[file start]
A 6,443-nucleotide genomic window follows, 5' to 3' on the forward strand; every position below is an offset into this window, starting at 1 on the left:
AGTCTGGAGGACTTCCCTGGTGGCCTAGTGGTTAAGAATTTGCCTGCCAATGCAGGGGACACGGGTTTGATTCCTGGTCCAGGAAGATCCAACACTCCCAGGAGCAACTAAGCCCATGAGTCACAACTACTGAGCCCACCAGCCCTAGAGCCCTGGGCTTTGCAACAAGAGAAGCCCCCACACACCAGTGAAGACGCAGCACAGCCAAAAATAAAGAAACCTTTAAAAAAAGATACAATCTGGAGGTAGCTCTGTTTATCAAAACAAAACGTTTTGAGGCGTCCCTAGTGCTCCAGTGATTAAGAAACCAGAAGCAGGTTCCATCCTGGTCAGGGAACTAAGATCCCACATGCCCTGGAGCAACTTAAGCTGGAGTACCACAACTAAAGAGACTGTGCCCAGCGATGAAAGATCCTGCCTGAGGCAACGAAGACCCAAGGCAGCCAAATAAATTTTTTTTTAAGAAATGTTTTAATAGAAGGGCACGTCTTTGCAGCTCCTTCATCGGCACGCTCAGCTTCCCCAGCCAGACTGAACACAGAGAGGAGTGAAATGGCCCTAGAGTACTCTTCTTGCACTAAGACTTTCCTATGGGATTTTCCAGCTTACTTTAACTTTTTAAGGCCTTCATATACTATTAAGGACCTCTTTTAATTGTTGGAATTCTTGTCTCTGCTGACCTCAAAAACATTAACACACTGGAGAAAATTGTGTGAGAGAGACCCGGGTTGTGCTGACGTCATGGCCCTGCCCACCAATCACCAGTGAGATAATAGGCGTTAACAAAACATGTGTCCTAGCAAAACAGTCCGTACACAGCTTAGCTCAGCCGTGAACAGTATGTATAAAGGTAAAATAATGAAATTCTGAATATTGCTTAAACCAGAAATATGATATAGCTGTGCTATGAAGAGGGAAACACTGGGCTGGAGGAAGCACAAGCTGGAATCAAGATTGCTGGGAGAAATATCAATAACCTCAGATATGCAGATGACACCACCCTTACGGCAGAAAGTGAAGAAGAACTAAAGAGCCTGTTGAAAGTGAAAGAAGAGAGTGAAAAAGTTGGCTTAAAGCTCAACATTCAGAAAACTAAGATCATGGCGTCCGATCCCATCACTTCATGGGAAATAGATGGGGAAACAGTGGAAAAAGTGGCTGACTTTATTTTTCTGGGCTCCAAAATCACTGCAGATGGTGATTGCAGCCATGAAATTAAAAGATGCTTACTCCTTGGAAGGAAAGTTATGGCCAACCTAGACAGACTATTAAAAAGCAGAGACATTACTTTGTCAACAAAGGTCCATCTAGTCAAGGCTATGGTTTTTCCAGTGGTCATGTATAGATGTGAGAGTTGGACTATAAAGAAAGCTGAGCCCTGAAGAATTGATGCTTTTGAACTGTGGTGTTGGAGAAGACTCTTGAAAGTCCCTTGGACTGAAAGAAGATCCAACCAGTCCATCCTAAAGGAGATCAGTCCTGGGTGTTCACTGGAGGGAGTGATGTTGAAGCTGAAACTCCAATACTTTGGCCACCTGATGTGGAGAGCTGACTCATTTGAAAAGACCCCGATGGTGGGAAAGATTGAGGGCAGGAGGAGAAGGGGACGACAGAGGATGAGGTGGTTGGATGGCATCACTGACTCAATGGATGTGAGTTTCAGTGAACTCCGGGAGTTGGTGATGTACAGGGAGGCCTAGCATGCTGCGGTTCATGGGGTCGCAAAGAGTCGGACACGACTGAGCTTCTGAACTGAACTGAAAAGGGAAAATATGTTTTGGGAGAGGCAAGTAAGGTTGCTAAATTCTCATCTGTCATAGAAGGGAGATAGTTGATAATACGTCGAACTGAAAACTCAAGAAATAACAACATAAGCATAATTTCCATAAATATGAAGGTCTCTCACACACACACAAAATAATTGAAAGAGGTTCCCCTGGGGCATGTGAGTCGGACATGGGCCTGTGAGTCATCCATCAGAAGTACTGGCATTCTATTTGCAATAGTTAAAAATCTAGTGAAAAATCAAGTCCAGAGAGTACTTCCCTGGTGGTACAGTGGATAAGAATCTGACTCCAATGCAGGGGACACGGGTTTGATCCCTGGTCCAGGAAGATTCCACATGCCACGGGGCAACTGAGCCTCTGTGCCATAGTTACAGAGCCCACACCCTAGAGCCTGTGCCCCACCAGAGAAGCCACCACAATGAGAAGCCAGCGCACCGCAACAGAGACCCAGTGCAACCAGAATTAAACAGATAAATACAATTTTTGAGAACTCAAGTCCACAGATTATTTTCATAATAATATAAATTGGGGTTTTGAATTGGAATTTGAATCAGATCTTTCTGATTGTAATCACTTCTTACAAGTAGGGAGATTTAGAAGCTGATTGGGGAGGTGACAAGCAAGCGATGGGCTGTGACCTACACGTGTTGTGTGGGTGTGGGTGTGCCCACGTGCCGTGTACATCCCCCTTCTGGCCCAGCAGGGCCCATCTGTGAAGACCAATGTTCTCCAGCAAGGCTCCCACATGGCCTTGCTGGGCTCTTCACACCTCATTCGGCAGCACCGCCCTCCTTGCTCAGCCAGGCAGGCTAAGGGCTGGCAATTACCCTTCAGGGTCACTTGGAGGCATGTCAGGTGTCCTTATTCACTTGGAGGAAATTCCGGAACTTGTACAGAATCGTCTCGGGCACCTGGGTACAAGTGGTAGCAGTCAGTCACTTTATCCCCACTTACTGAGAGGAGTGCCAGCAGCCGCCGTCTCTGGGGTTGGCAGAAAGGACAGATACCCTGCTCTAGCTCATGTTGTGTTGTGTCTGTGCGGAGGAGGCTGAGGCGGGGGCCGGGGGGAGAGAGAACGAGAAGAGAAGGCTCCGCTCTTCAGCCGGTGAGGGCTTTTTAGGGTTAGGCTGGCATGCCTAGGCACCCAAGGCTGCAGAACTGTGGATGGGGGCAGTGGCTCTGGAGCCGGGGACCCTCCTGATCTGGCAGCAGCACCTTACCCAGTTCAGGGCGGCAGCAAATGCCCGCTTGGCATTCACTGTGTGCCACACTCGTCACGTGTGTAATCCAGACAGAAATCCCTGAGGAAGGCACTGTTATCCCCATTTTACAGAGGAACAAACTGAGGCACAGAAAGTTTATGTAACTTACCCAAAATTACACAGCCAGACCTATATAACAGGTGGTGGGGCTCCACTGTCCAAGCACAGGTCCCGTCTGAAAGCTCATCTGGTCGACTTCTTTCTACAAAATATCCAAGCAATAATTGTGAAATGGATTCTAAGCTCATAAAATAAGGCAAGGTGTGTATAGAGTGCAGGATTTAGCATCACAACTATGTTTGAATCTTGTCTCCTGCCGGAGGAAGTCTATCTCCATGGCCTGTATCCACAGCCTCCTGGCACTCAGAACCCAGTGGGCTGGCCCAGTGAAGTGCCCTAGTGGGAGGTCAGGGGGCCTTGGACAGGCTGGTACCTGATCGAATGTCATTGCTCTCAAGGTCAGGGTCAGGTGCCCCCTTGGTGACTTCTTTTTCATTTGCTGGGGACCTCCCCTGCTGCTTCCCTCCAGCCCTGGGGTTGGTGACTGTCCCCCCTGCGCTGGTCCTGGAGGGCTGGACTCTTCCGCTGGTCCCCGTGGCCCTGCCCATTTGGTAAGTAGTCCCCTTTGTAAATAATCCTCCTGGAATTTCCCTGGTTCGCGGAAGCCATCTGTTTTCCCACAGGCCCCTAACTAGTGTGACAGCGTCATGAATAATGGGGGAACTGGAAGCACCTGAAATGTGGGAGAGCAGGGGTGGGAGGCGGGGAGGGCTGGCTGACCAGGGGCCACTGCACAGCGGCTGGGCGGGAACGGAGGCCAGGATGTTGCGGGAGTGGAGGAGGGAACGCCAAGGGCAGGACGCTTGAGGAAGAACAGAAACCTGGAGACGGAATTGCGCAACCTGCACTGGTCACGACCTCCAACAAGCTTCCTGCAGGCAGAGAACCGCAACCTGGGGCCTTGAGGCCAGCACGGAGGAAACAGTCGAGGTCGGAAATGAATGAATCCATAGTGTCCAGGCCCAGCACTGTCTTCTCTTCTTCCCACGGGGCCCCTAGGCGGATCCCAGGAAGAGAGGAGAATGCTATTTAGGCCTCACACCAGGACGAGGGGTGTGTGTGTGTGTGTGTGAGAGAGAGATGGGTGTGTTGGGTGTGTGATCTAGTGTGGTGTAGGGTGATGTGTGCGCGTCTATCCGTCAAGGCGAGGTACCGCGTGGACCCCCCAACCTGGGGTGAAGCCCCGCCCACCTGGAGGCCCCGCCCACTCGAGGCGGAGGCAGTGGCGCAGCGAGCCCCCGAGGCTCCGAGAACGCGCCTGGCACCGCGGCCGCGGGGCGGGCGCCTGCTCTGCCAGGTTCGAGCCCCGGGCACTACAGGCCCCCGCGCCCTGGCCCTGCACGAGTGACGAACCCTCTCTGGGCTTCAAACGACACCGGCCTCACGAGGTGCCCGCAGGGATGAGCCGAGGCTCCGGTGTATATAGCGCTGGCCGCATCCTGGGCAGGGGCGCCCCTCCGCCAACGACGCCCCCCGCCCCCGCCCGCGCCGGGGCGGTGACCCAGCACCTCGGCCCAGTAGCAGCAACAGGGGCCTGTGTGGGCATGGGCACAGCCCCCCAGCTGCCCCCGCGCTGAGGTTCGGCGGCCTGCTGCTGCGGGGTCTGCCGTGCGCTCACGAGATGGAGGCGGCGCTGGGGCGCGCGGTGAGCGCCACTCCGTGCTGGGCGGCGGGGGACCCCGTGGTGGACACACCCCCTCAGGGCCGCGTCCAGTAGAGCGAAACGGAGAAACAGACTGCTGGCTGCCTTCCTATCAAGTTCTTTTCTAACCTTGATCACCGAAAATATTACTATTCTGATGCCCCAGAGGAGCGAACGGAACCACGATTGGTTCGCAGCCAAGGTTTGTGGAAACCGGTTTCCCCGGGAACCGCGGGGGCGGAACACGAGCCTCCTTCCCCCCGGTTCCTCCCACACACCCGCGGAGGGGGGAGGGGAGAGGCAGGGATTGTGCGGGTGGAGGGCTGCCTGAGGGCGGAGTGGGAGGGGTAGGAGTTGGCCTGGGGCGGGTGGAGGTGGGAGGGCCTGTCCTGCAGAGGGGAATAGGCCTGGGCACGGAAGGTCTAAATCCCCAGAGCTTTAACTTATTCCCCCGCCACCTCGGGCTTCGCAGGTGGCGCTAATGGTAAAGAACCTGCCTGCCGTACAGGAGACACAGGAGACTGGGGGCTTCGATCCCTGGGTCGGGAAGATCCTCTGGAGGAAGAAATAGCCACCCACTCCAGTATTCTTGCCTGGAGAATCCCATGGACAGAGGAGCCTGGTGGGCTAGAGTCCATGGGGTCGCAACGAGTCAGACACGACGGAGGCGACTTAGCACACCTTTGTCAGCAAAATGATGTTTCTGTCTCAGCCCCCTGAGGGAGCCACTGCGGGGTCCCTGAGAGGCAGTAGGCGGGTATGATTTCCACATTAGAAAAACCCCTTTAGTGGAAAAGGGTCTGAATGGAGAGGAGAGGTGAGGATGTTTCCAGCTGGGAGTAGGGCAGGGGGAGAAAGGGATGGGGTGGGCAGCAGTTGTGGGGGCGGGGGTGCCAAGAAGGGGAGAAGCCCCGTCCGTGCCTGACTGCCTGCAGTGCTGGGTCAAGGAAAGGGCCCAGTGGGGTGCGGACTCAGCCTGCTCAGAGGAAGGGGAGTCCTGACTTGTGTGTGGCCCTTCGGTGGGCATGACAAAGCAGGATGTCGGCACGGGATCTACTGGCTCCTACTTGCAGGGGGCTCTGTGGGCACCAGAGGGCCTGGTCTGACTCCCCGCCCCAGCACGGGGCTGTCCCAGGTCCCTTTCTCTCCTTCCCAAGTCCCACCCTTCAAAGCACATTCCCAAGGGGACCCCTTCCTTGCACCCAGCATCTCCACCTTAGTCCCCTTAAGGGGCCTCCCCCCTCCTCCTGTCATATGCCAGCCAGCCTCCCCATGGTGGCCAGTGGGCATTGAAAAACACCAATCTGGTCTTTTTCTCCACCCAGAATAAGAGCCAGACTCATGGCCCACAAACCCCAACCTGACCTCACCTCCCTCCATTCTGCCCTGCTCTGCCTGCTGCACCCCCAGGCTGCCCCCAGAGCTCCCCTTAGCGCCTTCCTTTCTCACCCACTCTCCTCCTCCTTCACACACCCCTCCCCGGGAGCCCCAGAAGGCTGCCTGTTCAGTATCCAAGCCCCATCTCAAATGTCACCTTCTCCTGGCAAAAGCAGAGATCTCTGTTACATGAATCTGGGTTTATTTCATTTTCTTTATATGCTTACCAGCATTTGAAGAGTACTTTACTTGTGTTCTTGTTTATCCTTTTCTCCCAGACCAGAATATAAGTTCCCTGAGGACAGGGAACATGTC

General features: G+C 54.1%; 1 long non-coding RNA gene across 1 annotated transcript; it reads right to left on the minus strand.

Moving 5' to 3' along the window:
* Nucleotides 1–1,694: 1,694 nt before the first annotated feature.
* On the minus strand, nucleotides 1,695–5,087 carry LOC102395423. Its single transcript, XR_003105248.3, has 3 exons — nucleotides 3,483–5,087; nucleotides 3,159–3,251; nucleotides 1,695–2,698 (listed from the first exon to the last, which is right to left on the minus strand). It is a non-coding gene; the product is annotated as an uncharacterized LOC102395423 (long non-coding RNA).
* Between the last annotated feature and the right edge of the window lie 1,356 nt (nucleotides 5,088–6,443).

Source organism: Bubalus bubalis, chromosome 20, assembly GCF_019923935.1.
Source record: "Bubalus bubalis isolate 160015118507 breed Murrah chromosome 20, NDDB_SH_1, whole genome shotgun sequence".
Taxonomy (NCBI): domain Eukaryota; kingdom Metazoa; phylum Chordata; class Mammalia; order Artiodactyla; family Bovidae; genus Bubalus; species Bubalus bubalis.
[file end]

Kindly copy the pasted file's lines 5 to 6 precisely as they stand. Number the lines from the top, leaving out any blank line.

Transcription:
* Nucleotides 1–1,694: 1,694 nt before the first annotated feature.
* On the minus strand, nucleotides 1,695–5,087 carry LOC102395423. Its single transcript, XR_003105248.3, has 3 exons — nucleotides 3,483–5,087; nucleotides 3,159–3,251; nucleotides 1,695–2,698 (listed from the first exon to the last, which is right to left on the minus strand). It is a non-coding gene; the product is annotated as an uncharacterized LOC102395423 (long non-coding RNA).